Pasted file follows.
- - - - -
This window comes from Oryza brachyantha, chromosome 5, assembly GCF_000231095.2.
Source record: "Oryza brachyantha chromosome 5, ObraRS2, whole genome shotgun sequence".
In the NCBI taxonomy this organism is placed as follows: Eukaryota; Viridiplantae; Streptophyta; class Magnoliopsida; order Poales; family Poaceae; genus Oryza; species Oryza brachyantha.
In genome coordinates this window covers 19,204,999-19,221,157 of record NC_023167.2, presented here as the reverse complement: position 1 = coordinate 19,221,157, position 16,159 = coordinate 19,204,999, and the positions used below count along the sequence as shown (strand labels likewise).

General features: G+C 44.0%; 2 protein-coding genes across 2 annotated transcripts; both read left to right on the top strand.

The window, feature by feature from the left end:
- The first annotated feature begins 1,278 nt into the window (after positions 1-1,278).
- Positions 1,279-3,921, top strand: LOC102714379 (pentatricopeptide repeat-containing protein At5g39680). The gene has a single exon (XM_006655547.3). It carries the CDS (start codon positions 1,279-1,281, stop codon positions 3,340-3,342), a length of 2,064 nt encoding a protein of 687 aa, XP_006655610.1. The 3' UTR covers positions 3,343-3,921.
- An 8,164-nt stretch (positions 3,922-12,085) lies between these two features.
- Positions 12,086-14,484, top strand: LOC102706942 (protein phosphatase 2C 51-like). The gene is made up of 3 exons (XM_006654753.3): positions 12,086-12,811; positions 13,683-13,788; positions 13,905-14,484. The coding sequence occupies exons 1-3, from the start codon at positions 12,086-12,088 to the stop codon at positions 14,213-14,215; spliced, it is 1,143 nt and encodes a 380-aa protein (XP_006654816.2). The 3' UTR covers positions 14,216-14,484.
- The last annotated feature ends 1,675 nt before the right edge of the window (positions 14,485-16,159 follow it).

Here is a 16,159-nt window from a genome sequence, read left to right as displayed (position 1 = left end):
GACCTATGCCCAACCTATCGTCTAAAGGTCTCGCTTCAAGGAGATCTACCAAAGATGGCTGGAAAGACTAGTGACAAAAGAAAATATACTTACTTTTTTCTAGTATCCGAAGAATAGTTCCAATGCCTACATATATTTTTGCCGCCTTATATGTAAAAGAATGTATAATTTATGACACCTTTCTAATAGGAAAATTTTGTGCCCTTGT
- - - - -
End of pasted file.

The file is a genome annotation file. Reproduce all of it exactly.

This window comes from Oryza brachyantha, chromosome 5, assembly GCF_000231095.2.
Source record: "Oryza brachyantha chromosome 5, ObraRS2, whole genome shotgun sequence".
In the NCBI taxonomy this organism is placed as follows: Eukaryota; Viridiplantae; Streptophyta; class Magnoliopsida; order Poales; family Poaceae; genus Oryza; species Oryza brachyantha.
In genome coordinates this window covers 19,204,999-19,221,157 of record NC_023167.2, presented here as the reverse complement: position 1 = coordinate 19,221,157, position 16,159 = coordinate 19,204,999, and the positions used below count along the sequence as shown (strand labels likewise).

General features: G+C 44.0%; 2 protein-coding genes across 2 annotated transcripts; both read left to right on the top strand.

The window, feature by feature from the left end:
- The first annotated feature begins 1,278 nt into the window (after positions 1-1,278).
- Positions 1,279-3,921, top strand: LOC102714379 (pentatricopeptide repeat-containing protein At5g39680). The gene has a single exon (XM_006655547.3). It carries the CDS (start codon positions 1,279-1,281, stop codon positions 3,340-3,342), a length of 2,064 nt encoding a protein of 687 aa, XP_006655610.1. The 3' UTR covers positions 3,343-3,921.
- An 8,164-nt stretch (positions 3,922-12,085) lies between these two features.
- Positions 12,086-14,484, top strand: LOC102706942 (protein phosphatase 2C 51-like). The gene is made up of 3 exons (XM_006654753.3): positions 12,086-12,811; positions 13,683-13,788; positions 13,905-14,484. The coding sequence occupies exons 1-3, from the start codon at positions 12,086-12,088 to the stop codon at positions 14,213-14,215; spliced, it is 1,143 nt and encodes a 380-aa protein (XP_006654816.2). The 3' UTR covers positions 14,216-14,484.
- The last annotated feature ends 1,675 nt before the right edge of the window (positions 14,485-16,159 follow it).

Here is a 16,159-nt window from a genome sequence, read left to right as displayed (position 1 = left end):
GACCTATGCCCAACCTATCGTCTAAAGGTCTCGCTTCAAGGAGATCTACCAAAGATGGCTGGAAAGACTAGTGACAAAAGAAAATATACTTACTTTTTTCTAGTATCCGAAGAATAGTTCCAATGCCTACATATATTTTTGCCGCCTTATATGTAAAAGAATGTATAATTTATGACACCTTTCTAATAGGAAAATTTTGTGCCCTTGT